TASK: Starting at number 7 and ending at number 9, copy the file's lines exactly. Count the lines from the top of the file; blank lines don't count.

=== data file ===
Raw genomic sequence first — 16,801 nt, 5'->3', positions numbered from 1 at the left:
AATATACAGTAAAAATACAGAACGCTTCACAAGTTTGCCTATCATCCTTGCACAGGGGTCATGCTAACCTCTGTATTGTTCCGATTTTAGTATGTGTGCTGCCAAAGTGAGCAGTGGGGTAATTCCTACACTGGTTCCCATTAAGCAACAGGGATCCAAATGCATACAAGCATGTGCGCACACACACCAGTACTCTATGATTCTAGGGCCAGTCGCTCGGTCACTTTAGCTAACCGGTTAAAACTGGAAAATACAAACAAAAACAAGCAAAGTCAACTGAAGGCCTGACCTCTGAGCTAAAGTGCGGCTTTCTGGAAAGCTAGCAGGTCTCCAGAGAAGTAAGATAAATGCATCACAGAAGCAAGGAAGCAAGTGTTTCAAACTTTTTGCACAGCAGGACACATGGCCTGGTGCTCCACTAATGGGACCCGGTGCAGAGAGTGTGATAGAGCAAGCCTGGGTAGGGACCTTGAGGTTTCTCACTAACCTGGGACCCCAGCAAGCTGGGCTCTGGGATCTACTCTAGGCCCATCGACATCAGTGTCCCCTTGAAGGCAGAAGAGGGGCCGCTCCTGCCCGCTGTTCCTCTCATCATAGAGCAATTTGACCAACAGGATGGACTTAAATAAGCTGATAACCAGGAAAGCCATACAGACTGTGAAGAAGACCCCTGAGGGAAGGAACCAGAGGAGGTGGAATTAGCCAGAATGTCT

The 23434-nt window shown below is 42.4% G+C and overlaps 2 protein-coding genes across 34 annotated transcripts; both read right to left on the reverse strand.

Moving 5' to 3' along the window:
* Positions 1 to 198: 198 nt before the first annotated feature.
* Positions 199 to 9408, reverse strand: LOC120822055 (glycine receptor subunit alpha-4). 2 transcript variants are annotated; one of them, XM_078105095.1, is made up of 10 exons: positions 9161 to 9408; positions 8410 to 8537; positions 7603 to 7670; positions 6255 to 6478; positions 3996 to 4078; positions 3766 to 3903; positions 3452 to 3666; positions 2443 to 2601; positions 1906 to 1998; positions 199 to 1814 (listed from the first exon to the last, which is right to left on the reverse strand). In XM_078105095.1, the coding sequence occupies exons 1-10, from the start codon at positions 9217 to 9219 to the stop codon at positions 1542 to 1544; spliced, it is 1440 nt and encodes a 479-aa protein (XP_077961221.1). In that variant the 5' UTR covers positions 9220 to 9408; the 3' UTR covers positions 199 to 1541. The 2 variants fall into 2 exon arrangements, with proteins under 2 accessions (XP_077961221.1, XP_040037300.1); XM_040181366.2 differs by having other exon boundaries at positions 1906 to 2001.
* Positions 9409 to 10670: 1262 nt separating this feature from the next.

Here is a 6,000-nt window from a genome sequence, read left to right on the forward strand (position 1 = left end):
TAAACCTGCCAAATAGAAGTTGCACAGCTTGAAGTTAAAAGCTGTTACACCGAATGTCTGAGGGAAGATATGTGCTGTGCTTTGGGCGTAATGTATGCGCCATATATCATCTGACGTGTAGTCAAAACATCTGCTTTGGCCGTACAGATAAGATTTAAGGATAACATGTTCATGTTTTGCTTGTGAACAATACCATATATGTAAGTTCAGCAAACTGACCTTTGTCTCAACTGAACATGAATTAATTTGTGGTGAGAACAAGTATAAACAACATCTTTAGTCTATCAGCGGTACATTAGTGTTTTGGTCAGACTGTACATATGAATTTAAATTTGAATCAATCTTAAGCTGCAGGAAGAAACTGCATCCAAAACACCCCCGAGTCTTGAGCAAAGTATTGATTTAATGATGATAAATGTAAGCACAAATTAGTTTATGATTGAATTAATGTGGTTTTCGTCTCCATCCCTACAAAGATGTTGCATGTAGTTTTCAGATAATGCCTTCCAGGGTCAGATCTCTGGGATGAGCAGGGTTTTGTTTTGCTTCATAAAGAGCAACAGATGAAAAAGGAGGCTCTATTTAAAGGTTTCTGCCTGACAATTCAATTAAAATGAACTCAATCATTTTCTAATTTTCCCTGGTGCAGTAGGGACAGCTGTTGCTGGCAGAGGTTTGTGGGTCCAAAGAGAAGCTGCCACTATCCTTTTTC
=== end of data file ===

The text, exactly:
* Positions 9409 to 10670: 1262 nt separating this feature from the next.

Here is a 6,000-nt window from a genome sequence, read left to right on the forward strand (position 1 = left end):
TAAACCTGCCAAATAGAAGTTGCACAGCTTGAAGTTAAAAGCTGTTACACCGAATGTCTGAGGGAAGATATGTGCTGTGCTTTGGGCGTAATGTATGCGCCATATATCATCTGACGTGTAGTCAAAACATCTGCTTTGGCCGTACAGATAAGATTTAAGGATAACATGTTCATGTTTTGCTTGTGAACAATACCATATATGTAAGTTCAGCAAACTGACCTTTGTCTCAACTGAACATGAATTAATTTGTGGTGAGAACAAGTATAAACAACATCTTTAGTCTATCAGCGGTACATTAGTGTTTTGGTCAGACTGTACATATGAATTTAAATTTGAATCAATCTTAAGCTGCAGGAAGAAACTGCATCCAAAACACCCCCGAGTCTTGAGCAAAGTATTGATTTAATGATGATAAATGTAAGCACAAATTAGTTTATGATTGAATTAATGTGGTTTTCGTCTCCATCCCTACAAAGATGTTGCATGTAGTTTTCAGATAATGCCTTCCAGGGTCAGATCTCTGGGATGAGCAGGGTTTTGTTTTGCTTCATAAAGAGCAACAGATGAAAAAGGAGGCTCTATTTAAAGGTTTCTGCCTGACAATTCAATTAAAATGAACTCAATCATTTTCTAATTTTCCCTGGTGCAGTAGGGACAGCTGTTGCTGGCAGAGGTTTGTGGGTCCAAAGAGAAGCTGCCACTATCCTTTTTC